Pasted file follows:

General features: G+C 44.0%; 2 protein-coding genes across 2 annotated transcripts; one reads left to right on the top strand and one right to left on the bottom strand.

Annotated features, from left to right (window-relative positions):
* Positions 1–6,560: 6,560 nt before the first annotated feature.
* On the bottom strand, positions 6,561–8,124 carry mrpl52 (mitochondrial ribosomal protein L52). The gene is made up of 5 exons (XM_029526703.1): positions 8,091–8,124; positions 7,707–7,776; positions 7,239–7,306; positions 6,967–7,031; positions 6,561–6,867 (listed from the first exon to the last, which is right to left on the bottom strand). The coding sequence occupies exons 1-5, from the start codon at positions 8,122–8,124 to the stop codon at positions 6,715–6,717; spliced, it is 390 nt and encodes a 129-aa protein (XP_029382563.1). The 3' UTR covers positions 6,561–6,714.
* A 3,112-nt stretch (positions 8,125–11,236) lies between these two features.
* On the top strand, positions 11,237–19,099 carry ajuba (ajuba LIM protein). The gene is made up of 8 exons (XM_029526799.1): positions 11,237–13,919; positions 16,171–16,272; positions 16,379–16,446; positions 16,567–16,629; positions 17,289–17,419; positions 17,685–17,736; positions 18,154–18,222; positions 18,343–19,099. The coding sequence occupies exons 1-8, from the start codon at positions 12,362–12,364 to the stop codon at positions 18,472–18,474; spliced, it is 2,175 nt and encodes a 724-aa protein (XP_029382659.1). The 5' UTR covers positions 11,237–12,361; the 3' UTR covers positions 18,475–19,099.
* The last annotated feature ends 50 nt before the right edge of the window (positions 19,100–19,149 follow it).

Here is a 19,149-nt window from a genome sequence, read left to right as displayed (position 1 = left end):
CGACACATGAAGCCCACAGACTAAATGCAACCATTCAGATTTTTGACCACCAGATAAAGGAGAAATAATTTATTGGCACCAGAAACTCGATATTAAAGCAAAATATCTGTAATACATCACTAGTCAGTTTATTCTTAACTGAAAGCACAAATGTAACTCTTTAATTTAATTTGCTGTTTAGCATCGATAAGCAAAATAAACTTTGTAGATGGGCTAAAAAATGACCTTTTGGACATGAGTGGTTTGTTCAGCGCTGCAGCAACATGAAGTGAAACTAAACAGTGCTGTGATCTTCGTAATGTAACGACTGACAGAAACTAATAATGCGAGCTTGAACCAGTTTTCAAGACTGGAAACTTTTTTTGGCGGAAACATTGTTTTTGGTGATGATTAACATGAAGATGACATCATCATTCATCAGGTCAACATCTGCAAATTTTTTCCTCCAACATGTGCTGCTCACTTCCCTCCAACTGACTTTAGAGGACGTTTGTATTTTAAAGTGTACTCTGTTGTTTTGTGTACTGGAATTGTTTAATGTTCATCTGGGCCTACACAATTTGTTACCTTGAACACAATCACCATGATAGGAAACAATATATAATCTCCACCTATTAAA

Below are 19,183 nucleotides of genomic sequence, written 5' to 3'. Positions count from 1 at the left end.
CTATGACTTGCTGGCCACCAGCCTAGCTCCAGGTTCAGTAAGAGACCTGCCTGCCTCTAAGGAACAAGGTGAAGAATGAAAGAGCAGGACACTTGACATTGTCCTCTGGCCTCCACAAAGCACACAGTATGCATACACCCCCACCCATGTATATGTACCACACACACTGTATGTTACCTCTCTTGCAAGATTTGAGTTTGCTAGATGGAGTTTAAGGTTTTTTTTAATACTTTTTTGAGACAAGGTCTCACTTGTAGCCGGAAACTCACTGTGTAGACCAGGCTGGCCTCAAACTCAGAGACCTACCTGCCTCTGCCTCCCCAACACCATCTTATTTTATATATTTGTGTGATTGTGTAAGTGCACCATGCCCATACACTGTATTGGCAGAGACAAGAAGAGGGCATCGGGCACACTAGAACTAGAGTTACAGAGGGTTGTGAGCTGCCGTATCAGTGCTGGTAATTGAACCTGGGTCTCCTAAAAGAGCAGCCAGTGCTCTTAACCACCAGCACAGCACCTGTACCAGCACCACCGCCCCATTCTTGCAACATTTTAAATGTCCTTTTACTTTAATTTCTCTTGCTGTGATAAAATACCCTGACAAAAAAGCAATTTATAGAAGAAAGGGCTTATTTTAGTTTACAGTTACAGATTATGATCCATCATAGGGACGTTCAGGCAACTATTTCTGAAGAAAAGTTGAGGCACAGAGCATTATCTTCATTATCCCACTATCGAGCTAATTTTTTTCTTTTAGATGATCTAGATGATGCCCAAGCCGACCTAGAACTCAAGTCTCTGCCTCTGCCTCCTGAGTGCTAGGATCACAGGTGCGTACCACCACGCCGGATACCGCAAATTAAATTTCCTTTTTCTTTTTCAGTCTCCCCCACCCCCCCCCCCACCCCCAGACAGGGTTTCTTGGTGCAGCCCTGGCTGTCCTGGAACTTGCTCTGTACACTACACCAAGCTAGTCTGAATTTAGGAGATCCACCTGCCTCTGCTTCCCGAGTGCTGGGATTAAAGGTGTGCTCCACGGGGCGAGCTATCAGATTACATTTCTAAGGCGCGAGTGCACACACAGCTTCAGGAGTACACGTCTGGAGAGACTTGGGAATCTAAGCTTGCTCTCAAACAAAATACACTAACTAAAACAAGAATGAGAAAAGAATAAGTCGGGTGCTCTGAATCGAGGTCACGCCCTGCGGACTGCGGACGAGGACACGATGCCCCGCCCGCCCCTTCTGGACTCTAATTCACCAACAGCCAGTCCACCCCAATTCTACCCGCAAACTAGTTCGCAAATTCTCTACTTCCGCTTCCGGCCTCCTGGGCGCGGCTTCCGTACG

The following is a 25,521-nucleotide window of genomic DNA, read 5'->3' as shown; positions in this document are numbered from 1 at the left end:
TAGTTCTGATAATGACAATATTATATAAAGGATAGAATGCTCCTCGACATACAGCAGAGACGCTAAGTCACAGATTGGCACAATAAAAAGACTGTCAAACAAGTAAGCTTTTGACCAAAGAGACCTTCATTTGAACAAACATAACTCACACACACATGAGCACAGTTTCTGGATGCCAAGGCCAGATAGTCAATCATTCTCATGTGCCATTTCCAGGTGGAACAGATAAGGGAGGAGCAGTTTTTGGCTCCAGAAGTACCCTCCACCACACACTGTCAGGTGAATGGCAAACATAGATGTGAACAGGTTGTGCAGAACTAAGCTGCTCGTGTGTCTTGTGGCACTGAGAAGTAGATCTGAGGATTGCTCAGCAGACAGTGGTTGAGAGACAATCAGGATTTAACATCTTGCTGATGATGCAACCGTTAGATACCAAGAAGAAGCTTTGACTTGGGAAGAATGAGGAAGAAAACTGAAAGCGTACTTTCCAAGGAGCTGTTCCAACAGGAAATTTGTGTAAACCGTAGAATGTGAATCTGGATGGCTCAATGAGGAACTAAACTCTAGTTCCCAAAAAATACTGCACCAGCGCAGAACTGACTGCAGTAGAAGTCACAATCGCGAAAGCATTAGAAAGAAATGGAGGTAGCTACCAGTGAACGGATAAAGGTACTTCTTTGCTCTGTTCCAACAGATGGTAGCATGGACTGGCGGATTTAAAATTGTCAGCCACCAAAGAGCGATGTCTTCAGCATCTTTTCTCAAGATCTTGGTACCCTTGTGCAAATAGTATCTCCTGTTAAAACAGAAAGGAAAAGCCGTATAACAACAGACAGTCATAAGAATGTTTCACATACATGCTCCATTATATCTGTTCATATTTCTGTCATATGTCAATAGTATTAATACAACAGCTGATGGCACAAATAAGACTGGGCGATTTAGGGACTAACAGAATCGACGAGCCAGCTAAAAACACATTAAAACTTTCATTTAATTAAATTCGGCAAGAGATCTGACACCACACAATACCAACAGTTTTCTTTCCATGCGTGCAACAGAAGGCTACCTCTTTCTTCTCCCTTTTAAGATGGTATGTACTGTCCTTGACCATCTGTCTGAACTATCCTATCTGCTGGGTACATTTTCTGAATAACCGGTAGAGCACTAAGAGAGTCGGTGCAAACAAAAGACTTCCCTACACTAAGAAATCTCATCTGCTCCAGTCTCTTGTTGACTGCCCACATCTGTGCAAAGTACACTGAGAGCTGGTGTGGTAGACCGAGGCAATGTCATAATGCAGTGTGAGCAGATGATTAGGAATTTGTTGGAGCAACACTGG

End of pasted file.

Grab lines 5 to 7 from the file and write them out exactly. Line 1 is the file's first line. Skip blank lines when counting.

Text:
* A 3,112-nt stretch (positions 8,125–11,236) lies between these two features.
* On the top strand, positions 11,237–19,099 carry ajuba (ajuba LIM protein). The gene is made up of 8 exons (XM_029526799.1): positions 11,237–13,919; positions 16,171–16,272; positions 16,379–16,446; positions 16,567–16,629; positions 17,289–17,419; positions 17,685–17,736; positions 18,154–18,222; positions 18,343–19,099. The coding sequence occupies exons 1-8, from the start codon at positions 12,362–12,364 to the stop codon at positions 18,472–18,474; spliced, it is 2,175 nt and encodes a 724-aa protein (XP_029382659.1). The 5' UTR covers positions 11,237–12,361; the 3' UTR covers positions 18,475–19,099.
* The last annotated feature ends 50 nt before the right edge of the window (positions 19,100–19,149 follow it).